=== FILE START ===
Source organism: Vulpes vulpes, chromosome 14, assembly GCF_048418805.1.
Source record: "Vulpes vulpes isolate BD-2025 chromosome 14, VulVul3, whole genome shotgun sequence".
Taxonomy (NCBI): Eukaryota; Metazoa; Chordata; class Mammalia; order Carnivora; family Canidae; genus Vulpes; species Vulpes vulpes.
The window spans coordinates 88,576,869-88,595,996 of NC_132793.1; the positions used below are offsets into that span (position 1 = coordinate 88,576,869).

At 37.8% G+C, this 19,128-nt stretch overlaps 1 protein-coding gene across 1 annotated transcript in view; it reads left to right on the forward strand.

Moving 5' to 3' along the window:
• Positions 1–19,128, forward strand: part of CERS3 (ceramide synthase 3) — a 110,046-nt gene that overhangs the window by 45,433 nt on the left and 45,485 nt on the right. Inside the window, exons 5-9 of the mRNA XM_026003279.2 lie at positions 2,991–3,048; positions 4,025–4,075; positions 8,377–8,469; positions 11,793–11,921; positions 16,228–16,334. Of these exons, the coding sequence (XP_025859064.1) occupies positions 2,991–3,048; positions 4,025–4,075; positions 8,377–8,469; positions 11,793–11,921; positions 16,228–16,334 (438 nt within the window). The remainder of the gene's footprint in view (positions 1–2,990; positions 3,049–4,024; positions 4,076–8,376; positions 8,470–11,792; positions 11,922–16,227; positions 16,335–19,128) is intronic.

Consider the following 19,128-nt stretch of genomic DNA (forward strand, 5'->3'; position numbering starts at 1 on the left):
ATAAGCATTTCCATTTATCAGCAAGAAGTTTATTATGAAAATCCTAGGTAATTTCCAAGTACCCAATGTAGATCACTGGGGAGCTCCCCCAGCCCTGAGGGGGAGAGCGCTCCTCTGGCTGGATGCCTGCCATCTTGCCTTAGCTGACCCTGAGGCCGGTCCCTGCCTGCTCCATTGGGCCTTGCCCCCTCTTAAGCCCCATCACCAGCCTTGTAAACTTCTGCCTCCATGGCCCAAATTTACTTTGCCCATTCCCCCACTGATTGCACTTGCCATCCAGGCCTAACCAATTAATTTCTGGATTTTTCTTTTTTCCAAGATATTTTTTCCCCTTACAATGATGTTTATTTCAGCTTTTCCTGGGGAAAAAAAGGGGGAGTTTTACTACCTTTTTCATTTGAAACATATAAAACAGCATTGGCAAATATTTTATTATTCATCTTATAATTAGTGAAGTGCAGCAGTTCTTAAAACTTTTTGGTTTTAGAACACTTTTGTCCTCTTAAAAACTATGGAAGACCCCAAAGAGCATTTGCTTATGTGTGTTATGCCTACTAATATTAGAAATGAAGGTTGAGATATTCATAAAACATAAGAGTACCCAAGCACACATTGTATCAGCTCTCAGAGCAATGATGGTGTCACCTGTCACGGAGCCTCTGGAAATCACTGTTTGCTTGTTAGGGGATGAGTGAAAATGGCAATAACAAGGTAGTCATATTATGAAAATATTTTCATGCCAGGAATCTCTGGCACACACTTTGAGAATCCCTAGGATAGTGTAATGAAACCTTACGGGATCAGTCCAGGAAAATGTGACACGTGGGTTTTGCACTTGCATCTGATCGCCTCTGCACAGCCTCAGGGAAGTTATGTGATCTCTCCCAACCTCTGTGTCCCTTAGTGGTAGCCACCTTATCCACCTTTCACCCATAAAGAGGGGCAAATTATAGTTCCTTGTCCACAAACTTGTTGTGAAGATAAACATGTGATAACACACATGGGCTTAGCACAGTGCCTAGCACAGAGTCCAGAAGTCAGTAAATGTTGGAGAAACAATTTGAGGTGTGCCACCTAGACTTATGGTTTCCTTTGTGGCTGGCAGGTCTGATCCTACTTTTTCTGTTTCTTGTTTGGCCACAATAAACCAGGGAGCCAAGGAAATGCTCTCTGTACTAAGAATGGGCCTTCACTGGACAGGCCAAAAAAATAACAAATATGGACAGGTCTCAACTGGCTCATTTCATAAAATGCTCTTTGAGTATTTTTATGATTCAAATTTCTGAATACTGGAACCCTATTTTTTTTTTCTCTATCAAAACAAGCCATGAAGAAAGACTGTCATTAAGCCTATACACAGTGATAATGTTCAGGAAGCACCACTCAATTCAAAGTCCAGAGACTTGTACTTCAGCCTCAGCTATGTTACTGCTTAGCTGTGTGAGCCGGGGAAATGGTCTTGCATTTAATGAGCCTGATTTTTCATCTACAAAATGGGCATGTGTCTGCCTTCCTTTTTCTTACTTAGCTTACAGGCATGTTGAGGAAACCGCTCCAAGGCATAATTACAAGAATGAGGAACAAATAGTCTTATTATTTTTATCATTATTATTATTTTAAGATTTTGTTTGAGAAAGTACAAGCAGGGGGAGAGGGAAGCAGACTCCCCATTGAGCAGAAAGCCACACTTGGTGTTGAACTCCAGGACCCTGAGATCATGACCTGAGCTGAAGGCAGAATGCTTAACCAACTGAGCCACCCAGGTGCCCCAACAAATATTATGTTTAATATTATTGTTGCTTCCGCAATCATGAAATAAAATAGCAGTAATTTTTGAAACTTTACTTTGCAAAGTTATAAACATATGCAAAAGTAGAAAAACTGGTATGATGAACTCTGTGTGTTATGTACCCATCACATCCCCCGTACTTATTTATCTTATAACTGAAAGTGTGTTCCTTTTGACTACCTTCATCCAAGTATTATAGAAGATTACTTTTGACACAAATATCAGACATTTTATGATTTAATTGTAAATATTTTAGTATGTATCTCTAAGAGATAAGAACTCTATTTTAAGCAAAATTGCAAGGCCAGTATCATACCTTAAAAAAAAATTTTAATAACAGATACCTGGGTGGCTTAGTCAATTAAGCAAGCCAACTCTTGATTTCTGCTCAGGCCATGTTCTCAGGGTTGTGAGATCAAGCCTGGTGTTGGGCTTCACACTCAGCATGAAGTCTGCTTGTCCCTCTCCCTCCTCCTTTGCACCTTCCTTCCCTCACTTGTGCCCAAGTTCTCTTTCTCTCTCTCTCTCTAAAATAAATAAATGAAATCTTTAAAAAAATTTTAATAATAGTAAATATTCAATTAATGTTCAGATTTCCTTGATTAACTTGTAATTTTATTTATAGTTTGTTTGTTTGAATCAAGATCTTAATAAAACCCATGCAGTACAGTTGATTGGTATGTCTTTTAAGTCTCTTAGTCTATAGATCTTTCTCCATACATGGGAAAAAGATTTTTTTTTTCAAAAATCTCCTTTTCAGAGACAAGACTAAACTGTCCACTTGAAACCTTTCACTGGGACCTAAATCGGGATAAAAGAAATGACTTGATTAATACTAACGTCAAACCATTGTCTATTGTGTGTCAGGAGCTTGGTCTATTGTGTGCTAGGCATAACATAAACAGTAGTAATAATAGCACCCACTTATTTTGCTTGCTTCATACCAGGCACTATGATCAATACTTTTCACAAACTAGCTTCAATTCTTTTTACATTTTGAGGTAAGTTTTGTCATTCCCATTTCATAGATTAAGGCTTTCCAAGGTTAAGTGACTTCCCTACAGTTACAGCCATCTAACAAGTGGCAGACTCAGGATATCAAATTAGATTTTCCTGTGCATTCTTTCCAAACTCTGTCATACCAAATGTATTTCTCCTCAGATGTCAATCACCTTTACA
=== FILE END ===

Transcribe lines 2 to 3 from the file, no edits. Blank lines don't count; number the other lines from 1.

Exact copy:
Source record: "Vulpes vulpes isolate BD-2025 chromosome 14, VulVul3, whole genome shotgun sequence".
Taxonomy (NCBI): Eukaryota; Metazoa; Chordata; class Mammalia; order Carnivora; family Canidae; genus Vulpes; species Vulpes vulpes.